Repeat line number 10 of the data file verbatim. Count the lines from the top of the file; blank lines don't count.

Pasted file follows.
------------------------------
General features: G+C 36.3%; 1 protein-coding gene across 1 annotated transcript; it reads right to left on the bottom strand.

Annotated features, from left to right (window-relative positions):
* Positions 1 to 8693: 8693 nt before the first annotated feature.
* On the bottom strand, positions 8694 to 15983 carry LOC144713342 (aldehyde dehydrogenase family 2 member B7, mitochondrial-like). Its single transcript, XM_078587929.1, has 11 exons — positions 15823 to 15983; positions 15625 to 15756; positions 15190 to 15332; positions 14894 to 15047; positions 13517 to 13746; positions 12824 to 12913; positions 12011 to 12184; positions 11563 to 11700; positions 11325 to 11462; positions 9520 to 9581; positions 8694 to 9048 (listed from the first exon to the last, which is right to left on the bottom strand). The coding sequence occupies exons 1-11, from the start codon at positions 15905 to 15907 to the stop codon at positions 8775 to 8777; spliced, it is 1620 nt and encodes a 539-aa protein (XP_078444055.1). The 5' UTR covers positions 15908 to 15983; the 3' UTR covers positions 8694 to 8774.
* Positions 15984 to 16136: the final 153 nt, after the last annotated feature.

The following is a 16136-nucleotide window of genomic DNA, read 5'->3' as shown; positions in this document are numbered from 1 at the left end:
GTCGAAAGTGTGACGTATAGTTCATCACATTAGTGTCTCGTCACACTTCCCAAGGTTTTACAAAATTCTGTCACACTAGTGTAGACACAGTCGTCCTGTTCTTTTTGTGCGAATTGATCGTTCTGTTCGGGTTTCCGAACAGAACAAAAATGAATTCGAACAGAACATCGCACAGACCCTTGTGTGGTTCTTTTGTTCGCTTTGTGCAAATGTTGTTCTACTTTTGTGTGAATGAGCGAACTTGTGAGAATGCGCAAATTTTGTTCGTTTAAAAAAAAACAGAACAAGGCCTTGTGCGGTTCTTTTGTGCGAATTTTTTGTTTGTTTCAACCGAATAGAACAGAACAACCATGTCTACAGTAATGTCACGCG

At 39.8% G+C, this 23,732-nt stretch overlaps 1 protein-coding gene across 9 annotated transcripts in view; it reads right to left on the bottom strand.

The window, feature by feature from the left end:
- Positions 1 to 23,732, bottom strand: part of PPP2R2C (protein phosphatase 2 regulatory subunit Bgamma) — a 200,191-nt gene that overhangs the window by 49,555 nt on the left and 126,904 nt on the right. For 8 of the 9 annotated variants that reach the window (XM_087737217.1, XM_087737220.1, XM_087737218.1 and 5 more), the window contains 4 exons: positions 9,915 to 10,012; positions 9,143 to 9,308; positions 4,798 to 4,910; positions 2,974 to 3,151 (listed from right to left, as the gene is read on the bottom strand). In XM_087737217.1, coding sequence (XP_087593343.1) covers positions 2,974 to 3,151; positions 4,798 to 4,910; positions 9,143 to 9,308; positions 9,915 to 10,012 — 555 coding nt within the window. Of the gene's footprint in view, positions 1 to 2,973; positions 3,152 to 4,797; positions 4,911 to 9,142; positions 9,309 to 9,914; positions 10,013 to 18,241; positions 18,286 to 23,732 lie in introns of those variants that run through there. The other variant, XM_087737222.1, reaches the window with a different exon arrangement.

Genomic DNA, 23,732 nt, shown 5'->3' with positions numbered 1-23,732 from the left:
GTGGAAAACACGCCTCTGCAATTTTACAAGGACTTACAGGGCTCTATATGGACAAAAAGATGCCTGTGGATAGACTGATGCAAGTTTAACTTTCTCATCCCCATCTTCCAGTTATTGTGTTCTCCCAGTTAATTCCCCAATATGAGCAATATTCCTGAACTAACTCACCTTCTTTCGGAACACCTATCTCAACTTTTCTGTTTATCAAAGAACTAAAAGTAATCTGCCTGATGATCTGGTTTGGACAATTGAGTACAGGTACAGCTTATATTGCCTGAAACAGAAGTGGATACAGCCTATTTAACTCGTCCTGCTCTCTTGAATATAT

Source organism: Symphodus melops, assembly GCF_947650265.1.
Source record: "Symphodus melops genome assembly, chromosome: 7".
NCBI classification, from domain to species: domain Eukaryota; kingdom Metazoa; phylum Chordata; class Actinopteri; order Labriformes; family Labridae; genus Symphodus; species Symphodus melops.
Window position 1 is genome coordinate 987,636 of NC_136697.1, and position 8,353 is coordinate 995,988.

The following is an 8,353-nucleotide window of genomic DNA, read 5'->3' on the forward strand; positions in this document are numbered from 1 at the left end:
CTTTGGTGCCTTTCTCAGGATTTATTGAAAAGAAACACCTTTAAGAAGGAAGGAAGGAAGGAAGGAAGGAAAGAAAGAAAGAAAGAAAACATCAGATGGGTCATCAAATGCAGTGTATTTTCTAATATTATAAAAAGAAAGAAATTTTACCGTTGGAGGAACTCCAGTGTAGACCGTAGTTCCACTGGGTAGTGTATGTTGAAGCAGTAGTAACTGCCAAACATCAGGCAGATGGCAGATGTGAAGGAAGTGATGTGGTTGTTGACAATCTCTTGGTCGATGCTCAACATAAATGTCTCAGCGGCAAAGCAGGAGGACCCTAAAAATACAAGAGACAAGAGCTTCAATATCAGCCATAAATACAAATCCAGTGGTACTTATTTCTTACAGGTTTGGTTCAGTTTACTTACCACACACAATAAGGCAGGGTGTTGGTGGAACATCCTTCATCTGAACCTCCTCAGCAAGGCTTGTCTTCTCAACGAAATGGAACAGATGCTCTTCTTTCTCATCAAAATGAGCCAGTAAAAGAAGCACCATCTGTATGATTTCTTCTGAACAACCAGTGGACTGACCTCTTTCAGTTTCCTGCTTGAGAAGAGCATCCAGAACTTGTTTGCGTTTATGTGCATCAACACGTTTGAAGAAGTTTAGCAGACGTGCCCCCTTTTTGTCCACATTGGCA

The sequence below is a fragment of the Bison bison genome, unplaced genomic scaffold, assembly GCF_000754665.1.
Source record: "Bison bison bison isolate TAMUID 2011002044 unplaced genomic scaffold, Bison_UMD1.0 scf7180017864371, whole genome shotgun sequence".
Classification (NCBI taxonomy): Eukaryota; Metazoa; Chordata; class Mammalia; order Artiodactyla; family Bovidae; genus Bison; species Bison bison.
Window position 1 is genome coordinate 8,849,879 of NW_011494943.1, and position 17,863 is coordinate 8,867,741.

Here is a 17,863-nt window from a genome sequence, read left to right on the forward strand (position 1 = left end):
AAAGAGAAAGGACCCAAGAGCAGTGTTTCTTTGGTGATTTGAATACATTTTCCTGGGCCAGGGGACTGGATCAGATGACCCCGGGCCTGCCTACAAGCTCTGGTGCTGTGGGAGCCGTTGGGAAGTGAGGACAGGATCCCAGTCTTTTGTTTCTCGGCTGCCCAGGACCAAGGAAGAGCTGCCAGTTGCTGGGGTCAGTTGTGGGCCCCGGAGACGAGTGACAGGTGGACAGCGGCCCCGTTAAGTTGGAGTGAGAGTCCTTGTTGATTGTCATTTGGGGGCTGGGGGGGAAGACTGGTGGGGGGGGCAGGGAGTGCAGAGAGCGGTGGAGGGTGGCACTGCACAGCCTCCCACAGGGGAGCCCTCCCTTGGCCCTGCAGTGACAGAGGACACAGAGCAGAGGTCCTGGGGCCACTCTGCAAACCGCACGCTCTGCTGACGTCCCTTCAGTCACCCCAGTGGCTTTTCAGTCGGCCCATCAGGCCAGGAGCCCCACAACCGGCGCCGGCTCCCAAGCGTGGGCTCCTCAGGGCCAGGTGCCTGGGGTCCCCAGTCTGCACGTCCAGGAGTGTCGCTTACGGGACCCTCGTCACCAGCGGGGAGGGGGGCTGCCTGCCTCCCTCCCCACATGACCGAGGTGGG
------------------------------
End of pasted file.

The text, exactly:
- Positions 1 to 23,732, bottom strand: part of PPP2R2C (protein phosphatase 2 regulatory subunit Bgamma) — a 200,191-nt gene that overhangs the window by 49,555 nt on the left and 126,904 nt on the right. For 8 of the 9 annotated variants that reach the window (XM_087737217.1, XM_087737220.1, XM_087737218.1 and 5 more), the window contains 4 exons: positions 9,915 to 10,012; positions 9,143 to 9,308; positions 4,798 to 4,910; positions 2,974 to 3,151 (listed from right to left, as the gene is read on the bottom strand). In XM_087737217.1, coding sequence (XP_087593343.1) covers positions 2,974 to 3,151; positions 4,798 to 4,910; positions 9,143 to 9,308; positions 9,915 to 10,012 — 555 coding nt within the window. Of the gene's footprint in view, positions 1 to 2,973; positions 3,152 to 4,797; positions 4,911 to 9,142; positions 9,309 to 9,914; positions 10,013 to 18,241; positions 18,286 to 23,732 lie in introns of those variants that run through there. The other variant, XM_087737222.1, reaches the window with a different exon arrangement.